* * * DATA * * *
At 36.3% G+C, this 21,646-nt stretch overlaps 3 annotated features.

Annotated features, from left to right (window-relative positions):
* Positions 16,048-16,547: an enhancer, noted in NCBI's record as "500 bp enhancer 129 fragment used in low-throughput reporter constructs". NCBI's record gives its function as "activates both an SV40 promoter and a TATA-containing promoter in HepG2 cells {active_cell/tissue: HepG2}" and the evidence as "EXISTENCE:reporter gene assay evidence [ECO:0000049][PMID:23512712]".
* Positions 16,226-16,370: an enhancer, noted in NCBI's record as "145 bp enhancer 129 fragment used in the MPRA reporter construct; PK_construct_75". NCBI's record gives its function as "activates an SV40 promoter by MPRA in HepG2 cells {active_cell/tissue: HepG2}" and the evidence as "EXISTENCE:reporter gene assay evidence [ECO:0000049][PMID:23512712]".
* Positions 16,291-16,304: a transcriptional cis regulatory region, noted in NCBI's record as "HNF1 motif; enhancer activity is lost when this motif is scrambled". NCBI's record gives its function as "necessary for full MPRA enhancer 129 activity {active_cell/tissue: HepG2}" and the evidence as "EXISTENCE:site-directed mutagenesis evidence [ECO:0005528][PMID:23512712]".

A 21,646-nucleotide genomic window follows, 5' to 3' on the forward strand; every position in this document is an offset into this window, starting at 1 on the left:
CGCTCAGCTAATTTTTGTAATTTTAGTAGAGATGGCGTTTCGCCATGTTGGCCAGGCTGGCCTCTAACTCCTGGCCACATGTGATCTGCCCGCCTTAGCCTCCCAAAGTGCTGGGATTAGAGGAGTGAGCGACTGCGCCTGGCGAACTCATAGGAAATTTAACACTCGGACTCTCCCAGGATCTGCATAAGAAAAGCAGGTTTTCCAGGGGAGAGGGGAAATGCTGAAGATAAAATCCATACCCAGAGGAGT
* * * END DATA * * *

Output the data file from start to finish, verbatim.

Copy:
At 36.3% G+C, this 21,646-nt stretch overlaps 3 annotated features.

Annotated features, from left to right (window-relative positions):
* Positions 16,048-16,547: an enhancer, noted in NCBI's record as "500 bp enhancer 129 fragment used in low-throughput reporter constructs". NCBI's record gives its function as "activates both an SV40 promoter and a TATA-containing promoter in HepG2 cells {active_cell/tissue: HepG2}" and the evidence as "EXISTENCE:reporter gene assay evidence [ECO:0000049][PMID:23512712]".
* Positions 16,226-16,370: an enhancer, noted in NCBI's record as "145 bp enhancer 129 fragment used in the MPRA reporter construct; PK_construct_75". NCBI's record gives its function as "activates an SV40 promoter by MPRA in HepG2 cells {active_cell/tissue: HepG2}" and the evidence as "EXISTENCE:reporter gene assay evidence [ECO:0000049][PMID:23512712]".
* Positions 16,291-16,304: a transcriptional cis regulatory region, noted in NCBI's record as "HNF1 motif; enhancer activity is lost when this motif is scrambled". NCBI's record gives its function as "necessary for full MPRA enhancer 129 activity {active_cell/tissue: HepG2}" and the evidence as "EXISTENCE:site-directed mutagenesis evidence [ECO:0005528][PMID:23512712]".

A 21,646-nucleotide genomic window follows, 5' to 3' on the forward strand; every position in this document is an offset into this window, starting at 1 on the left:
CGCTCAGCTAATTTTTGTAATTTTAGTAGAGATGGCGTTTCGCCATGTTGGCCAGGCTGGCCTCTAACTCCTGGCCACATGTGATCTGCCCGCCTTAGCCTCCCAAAGTGCTGGGATTAGAGGAGTGAGCGACTGCGCCTGGCGAACTCATAGGAAATTTAACACTCGGACTCTCCCAGGATCTGCATAAGAAAAGCAGGTTTTCCAGGGGAGAGGGGAAATGCTGAAGATAAAATCCATACCCAGAGGAGT